In Conversation With...
Master artisan Fabrizio Verniani
We first met Signore Verniani in the summer of 2019, when we were treated to a look around his personal collection of most treasured pieces from seven decades of work. It’s thanks to his craftsmanship, creativity and graciousness that Atelier Verdi is what it is today and we’re proud that we now also have pieces in that collection. Running the company with his son Andrea, their workshop employs 7 artisans, each highly skilled in their respective fields.
As the founder of his boutique workshop in the heart of Italy’s luxury leather-goods industry, Signore Verniani mastered his craft the traditional way: learning skills passed down through his family.
As a 14-year old boy growing up in Florence, he began his apprenticeship in the 1950s, working in his uncle’s leather goods shop on the city’s iconic Ponte Vecchio Bridge that spans the Arno River.
“That's where I learnt the art of craftsmanship, looking at what was around me and learning to chisel, print and form moulds.”
He made the break to start out on his own in 1970, teaming up with long-time friend Giulio Benvenuti to open a Florentine workshop. And working within the traditional model that dominates the region, where small family-owned workshops produce collections under contract for different luxury brands, the friends immediately began crafting luxury evening bags.
They were soon joined by his son, Andrea, who began learning the trade just as his father had, by nurturing skills passed down through the family.
“The collaboration with my son started very early, Andrea was only 18 years old so we have been collaborating for 40 years now.”
The pair typically start their day together, checking on customer requests they’ve received overnight before the hands-on practical work begins. They often have several different projects running at the same time, with each being at different stages of production, and each presenting new challenges, but the father-son relationship is not one of them.
“Working with your child is extremely interesting and stimulating for both of us. As is normal, sometimes there are conflicting ideas, but we always try to find the best way.”
After a couple of decades plying his trade in the Tuscan capital, Signore Verniani and his son moved the workshop in 1995 to new premises in Scandicci, the small suburb of Florence that is synonymous with Italy’s high-end leather-goods production.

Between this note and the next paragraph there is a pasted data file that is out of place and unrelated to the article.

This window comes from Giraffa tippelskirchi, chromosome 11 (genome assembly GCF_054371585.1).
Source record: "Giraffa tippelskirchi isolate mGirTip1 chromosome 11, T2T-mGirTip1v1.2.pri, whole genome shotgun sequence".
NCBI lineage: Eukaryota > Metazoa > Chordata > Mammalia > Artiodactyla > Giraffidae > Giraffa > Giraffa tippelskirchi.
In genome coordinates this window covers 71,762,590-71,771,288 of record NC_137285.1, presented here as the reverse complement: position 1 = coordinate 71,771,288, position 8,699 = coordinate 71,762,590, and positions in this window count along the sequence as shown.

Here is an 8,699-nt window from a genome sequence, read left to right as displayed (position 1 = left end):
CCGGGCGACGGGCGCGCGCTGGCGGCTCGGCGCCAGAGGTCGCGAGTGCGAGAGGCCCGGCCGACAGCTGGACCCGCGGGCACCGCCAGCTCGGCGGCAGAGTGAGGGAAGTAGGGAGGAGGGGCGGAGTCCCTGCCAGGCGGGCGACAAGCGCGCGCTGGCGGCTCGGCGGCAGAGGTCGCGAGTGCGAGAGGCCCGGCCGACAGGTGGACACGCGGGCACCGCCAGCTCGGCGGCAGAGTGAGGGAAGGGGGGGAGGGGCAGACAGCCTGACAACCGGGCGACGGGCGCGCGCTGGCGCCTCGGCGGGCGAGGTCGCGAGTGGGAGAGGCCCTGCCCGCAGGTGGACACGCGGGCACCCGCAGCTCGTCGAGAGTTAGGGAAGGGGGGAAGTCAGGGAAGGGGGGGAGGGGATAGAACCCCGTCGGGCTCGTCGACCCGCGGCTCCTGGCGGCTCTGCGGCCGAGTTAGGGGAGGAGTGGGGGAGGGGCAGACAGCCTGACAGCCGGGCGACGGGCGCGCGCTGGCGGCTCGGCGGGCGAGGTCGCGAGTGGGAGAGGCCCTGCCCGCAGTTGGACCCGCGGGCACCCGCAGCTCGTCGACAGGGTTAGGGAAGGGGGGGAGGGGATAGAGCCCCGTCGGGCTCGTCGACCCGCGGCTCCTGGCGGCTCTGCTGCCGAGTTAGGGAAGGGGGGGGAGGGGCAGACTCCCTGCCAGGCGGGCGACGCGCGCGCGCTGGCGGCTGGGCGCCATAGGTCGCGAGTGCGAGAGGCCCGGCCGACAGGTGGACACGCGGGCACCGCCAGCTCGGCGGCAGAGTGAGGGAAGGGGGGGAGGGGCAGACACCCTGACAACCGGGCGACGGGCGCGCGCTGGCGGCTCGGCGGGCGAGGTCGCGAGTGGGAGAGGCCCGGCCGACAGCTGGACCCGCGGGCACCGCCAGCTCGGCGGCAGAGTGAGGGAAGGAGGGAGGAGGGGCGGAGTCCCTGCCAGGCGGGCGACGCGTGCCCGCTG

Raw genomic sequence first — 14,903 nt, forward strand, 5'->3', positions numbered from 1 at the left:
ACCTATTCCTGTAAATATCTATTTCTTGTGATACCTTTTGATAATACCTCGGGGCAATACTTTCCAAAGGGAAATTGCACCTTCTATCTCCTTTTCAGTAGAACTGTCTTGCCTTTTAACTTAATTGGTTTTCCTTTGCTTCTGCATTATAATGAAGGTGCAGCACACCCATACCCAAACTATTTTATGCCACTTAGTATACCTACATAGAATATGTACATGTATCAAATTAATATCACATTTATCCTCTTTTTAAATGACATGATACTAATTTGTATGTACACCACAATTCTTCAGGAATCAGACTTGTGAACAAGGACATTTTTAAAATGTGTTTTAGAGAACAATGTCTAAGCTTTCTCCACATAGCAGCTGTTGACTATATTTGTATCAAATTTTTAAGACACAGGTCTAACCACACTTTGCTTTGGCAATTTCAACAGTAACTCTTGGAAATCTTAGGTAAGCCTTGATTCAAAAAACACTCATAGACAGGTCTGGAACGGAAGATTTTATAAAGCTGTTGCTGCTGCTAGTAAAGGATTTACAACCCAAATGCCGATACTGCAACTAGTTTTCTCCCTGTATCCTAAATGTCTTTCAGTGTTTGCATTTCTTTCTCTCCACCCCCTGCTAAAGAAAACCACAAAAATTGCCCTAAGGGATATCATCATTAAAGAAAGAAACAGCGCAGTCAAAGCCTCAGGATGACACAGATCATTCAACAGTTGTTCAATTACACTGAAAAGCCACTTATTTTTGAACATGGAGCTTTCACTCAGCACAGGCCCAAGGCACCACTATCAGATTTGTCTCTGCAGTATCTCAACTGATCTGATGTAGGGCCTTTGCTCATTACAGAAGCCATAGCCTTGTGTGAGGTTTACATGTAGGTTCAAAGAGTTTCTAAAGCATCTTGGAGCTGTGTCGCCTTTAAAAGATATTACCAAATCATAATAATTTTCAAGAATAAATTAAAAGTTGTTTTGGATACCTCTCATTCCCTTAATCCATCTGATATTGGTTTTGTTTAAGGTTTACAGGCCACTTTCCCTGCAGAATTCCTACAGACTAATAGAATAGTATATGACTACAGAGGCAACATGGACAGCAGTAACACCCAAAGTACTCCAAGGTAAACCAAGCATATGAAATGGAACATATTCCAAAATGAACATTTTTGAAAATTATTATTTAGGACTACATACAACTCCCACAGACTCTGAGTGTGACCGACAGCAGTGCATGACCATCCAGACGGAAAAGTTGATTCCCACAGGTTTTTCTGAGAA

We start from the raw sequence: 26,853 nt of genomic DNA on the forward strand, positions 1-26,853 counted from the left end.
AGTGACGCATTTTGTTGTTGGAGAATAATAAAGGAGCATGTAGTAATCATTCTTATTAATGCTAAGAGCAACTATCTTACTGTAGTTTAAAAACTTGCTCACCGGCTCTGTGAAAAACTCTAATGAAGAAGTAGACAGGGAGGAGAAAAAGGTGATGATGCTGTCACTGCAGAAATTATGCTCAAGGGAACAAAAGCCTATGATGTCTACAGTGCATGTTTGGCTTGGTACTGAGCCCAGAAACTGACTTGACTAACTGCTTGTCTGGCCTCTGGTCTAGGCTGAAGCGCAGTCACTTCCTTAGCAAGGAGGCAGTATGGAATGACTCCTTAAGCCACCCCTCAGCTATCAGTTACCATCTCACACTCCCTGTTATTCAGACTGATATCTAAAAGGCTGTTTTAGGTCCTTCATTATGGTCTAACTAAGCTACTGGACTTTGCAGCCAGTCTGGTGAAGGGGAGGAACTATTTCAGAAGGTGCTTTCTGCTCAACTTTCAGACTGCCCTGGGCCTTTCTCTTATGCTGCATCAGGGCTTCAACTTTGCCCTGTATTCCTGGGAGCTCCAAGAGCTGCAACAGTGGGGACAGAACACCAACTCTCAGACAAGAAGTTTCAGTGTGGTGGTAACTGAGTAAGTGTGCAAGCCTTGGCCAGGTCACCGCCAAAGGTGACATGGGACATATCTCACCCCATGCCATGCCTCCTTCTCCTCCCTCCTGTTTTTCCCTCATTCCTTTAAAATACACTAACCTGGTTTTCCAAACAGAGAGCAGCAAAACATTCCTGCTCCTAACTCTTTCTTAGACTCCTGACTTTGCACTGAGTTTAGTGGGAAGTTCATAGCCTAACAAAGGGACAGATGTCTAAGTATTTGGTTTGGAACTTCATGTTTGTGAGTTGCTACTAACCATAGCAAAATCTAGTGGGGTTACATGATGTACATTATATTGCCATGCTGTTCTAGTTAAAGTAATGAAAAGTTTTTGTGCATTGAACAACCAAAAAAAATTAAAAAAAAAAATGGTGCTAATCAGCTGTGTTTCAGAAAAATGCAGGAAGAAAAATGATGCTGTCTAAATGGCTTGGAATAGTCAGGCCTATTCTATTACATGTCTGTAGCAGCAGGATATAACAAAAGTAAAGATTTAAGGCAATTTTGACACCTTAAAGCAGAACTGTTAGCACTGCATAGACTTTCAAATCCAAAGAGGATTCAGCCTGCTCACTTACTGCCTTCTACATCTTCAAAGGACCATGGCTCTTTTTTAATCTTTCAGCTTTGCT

The town is a hub for luxury producers, with many brands having a manufacturing presence in the area.
“Scandicci has grown a lot in recent years, it now brings together all the biggest leather goods brands in the world and recently Atelier Verdi too, with our contribution.”
This high concentration of manufacturers means that skills and supplies are all on hand locally, while parts of the larger supply-chain such as tanneries are in the nearby province of Pisa.
“We are very happy here in Scandicci, this place helps us a lot in our business.”
The residents of Scandicci have remained largely unchanged for decades, but the customers have changed dramatically. Signore Verniani’s business once worked directly with wholesalers and warehouses. But over time, the wholesalers in the sector have moved away and the warehouses have stopped buying in Italy to buy in other countries.
“Now we work with new clients, represented by younger brands.”
Atelier Verdi is one of those younger brands, and it’s thanks to the individuality and flexibility offered by the Verniani’s family-owned business that has made it possible to work together.
“The collaboration with Atelier Verdi, in particular with Gabriella Verdi, was born in line with our values. We believe that when a person shows passion for a job they are undertaking, it is right to offer help so that we hope to create, over time, a new and exciting collaboration for both of us.”
Looking ahead, the next generation of the Verniani family is already being lined up to carry the name and skills into the future through Signore Verniani’s granddaughter Giuditta.
“My greatest pride has been to do a job that has made me happy and that has allowed me to have a precious family that I can also work with.”
“What I hope for the future of our company, with Andrea and Giuditta, is to grow and continue to raise the ideals in which we believe and which make us who we are.”
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